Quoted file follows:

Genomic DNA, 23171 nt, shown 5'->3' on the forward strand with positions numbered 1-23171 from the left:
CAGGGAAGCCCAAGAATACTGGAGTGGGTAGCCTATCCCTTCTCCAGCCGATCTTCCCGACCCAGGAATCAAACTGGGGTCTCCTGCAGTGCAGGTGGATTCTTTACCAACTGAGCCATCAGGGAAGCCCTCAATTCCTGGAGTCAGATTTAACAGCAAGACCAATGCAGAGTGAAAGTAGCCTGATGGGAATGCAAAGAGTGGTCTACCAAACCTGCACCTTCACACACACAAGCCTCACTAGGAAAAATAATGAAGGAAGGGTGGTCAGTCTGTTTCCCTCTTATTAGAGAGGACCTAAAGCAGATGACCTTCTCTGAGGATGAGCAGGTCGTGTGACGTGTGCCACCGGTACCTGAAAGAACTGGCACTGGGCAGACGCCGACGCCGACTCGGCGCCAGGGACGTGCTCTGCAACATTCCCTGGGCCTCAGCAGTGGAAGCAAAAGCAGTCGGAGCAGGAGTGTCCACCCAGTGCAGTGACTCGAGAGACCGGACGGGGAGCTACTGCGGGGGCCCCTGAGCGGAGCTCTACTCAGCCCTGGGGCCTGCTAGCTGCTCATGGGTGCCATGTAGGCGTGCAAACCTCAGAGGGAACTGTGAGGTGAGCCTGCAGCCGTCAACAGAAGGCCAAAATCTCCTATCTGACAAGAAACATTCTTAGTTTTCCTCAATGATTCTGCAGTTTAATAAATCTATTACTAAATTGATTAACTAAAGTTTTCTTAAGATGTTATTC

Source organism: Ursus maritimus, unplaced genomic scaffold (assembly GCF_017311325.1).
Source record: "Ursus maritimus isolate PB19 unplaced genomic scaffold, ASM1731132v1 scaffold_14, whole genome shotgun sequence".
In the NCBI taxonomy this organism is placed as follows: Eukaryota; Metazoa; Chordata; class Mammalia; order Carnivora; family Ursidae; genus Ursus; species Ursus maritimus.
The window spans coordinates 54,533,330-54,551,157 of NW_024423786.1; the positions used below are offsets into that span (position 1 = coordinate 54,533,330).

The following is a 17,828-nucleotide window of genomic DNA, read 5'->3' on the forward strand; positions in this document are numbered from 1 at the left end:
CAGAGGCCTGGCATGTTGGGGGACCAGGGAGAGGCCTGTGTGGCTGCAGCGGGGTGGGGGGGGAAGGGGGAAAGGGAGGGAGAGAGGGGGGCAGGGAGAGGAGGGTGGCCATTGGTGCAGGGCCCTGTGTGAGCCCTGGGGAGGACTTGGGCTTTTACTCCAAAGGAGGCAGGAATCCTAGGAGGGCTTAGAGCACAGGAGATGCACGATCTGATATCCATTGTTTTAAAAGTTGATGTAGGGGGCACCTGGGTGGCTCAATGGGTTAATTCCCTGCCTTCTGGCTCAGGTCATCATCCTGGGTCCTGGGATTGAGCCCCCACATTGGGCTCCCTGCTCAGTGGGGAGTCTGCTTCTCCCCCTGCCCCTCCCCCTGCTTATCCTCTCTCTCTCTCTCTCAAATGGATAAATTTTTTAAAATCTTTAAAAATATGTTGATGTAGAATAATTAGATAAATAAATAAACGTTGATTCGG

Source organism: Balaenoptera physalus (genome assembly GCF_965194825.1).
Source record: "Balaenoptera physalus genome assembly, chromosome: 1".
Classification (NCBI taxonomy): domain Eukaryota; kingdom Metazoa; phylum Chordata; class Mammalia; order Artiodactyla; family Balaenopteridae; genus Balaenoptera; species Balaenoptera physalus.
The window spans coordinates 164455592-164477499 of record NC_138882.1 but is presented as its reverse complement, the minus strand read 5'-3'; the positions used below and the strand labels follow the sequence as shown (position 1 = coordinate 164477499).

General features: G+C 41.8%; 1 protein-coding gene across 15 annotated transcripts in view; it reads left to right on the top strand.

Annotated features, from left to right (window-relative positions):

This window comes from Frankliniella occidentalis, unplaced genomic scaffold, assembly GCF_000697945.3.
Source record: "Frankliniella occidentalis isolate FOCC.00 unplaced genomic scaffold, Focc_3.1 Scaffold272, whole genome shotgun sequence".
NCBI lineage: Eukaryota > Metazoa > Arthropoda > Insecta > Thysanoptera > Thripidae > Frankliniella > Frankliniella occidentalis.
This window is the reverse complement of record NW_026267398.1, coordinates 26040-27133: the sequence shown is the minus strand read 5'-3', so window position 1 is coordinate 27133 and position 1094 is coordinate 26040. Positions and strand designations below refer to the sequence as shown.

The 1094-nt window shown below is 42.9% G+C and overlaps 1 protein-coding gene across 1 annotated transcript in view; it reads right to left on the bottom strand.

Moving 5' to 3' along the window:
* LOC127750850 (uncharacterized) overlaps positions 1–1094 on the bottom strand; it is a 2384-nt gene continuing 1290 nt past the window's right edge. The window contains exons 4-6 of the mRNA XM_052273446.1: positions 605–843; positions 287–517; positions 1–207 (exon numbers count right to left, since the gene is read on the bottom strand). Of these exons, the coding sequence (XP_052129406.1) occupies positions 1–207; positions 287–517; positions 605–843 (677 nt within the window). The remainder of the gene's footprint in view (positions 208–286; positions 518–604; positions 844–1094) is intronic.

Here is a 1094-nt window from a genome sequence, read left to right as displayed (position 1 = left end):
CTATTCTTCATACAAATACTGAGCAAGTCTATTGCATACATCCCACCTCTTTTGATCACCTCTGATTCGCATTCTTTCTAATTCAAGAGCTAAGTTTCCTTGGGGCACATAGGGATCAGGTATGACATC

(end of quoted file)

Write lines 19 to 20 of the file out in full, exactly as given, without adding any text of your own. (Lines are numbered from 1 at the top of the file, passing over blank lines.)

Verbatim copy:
The 1094-nt window shown below is 42.9% G+C and overlaps 1 protein-coding gene across 1 annotated transcript in view; it reads right to left on the bottom strand.

Moving 5' to 3' along the window: